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The Tick team talks their oddball superhero's TV comeback — and five-year plan

Sixteen years after Fox’s live-action adaptation left the air, ‘The Tick’ boldly returns to the now superhero-saturated small screen on Amazon

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This story originally appeared in the June 2 issue of Entertainment Weekly, available to buy hereDon’t forget to subscribe for more exclusive interviews and photos, only in EW.

Ben Edlund can’t seem to sit still. He keeps inching his director’s chair toward the monitors, gazing at the action on screen, leaning so far forward he could teeter over at any second.

You can’t blame the 48-year-old for being psyched. Today he’s on the Staten Island set of Amazon’s The Tick, the long-awaited small-screen return of the iconic superhero he created as a high schooler in the ’80s. This time, British comedian Peter Serafinowicz plays the not-quite-human being in the cobalt blue suit — and on this sunny April afternoon, he’s about to knock out a baddie in true spec-Tick-ular style. Spotting his enemy scampering away, he throws a tire at him and… “Steeeee-rike!” he exclaims. It’s a hit for the Tick!

And a hit with Edlund, who chuckles appreciatively at Serafinowicz’s booming ad-libbed victory cry. “The majority of my life by far has been inhabited by this creation,” he marvels. “It’s strange and cool and very exciting.”

Jessica Miglio/Amazon Prime Video

Edlund may be thrilled, but taking the Tick back to TV wasn’t easy. It’s been more than a decade since fans of his comic-book character with a nonsensical catchphrase (“Spooooooon!”) and an equally nonsensical origin story (to be fair, he can’t remember it properly) saw him on Fox’s short-lived series starring Patrick Warburton. That 2001 iteration of The Tick was quickly axed due to low ratings, but later grew into a cult favorite.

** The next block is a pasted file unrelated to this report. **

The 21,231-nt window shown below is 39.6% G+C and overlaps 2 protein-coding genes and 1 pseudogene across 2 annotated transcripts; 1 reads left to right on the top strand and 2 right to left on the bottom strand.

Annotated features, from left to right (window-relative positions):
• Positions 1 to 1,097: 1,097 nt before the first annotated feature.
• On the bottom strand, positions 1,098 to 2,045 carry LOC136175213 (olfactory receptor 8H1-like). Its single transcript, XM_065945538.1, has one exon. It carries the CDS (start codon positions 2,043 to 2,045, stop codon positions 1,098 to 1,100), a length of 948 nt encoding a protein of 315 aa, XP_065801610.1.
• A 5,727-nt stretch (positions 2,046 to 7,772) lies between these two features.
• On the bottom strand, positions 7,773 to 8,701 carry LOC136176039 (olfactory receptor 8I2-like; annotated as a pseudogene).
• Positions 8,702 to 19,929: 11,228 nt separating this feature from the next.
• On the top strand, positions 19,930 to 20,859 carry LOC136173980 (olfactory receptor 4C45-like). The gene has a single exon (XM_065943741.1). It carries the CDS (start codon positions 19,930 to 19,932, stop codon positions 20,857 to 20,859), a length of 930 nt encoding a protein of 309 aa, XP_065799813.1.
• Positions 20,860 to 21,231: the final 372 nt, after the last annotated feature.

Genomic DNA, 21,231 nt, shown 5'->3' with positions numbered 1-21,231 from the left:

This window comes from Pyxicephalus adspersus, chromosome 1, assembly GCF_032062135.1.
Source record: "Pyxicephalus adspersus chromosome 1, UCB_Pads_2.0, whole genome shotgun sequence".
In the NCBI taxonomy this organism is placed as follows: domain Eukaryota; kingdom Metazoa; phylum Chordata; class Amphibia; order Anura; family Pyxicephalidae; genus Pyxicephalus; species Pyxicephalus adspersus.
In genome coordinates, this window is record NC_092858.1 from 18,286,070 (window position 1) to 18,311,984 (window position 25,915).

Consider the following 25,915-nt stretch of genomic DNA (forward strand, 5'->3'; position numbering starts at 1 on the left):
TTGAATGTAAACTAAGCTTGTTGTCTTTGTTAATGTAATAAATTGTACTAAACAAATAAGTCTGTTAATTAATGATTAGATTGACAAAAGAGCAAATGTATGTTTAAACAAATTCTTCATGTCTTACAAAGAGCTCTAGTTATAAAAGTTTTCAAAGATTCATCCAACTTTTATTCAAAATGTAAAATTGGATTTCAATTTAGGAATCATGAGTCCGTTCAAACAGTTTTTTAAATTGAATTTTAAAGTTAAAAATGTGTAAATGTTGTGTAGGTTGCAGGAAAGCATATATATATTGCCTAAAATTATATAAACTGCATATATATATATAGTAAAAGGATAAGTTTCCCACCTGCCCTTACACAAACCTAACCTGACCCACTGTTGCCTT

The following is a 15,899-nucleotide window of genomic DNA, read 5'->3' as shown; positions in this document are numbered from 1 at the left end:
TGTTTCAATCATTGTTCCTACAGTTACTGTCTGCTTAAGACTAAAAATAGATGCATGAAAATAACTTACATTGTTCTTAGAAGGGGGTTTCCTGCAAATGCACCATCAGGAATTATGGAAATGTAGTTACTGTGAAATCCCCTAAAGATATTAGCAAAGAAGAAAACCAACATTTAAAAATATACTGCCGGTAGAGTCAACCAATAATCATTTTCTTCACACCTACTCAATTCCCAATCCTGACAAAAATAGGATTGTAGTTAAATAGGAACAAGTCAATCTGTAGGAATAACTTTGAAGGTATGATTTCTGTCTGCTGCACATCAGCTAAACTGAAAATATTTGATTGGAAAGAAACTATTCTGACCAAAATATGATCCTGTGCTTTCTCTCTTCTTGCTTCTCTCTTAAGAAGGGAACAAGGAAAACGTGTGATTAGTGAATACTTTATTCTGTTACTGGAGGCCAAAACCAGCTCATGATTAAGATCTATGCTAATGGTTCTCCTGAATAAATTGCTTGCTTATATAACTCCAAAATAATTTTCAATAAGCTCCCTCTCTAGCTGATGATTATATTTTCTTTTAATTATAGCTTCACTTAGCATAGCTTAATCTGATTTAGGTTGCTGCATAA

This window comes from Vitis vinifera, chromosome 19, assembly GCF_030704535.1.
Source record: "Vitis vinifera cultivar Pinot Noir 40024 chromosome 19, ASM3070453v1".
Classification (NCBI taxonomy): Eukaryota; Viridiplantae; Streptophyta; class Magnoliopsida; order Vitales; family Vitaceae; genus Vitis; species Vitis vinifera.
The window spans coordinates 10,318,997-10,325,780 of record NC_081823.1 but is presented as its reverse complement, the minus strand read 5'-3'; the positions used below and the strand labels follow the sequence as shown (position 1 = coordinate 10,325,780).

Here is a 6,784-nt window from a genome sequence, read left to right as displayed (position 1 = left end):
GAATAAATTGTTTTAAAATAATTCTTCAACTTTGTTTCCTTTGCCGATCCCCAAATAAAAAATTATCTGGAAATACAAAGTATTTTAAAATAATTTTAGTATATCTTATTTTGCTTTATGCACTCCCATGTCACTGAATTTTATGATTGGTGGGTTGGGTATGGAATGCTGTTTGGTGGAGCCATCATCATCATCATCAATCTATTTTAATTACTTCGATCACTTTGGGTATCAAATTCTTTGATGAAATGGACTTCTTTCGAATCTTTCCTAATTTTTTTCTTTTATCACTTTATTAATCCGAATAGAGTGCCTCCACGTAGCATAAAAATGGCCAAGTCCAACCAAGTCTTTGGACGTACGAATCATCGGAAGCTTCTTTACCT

Since then, fans have pushed for a comeback by repeatedly bringing it up to Edlund and the original producers of the show. One of them, Barry Josephson (Bones), approached Edlund in late 2013 about seriously considering another Tick. “I said, ‘I know so much time has passed, but I always feel bad that we didn’t get the best shot at the show,'” recalls Josephson, who is now an EP on the Amazon series. “‘What if we tried again?'” Luckily, Edlund, who had been writing for shows like Supernatural in the interim, had also been thinking of redoing the story. It felt like the right time to spoof superheroes again: Back in 2001, the Marvel Cinematic Universe hadn’t yet commenced, Smallville had just begun airing, and the Tobey Maguire-fronted Spider-Man wouldn’t swing into theaters for another year. Now super-films dominate the box office, caped crossovers happen nearly every TV season, and we’re on our third Spider-Man star. In other words, there’s a lot more material to mine and to mock — with love, of course.

Jessica Miglio/Amazon Prime Video

In July 2014, the pair began pitching a new Tick, one that adopts a heavier tone to mimic today’s darker superhero fare. For this updated version, Edlund centered the story on Arthur (Griffin Newman), the Tick’s nebbish conspiracy-theorist-with-a-tragic-past sidekick, who’s learning to come into his own as a spandex-clad savior of the City. “I wanted to make a show about the phenomenon of superheroes,” Edlund explains, adding that he expanded the role of Arthur’s sister Dot (Valorie Curry) to help ground Arthur’s journey. “Arthur has a hero’s quest, and the Tick is his hero life coach.” A hero life coach who’s more dangerous than ever: “This Tick is a little crazier than the other Ticks we’ve seen,” says EP David Fury, a Lost and Buffy the Vampire Slayer alum whom Edlund worked with on Angel. “We realized early on that we couldn’t just do a straight comedy the way the old series was. We needed to ground it in real stakes. People get hurt. There’s blood on this show.”

Blood — and plenty of comedic banter in Edlund’s signature tongue-twisty dialogue. “His sentences take detours, like a Möbius strip,” Serafinowicz says. “I get to do these little speechy bits, and they’re a pleasure to recite.”

He’ll have a lot more to say if Edlund has his way. The creator already has a five-year plan for the series, with enough characters to populate several seasons’ worth of stories. “Instead of a Marvel universe,” Fury says, “we’ll have an Edlund universe.”

Well, if that does happen, might we suggest a steadier director’s chair?

The Tick, which is headed to San Diego Comic-Con for a panel, debuts Aug. 25 on Amazon.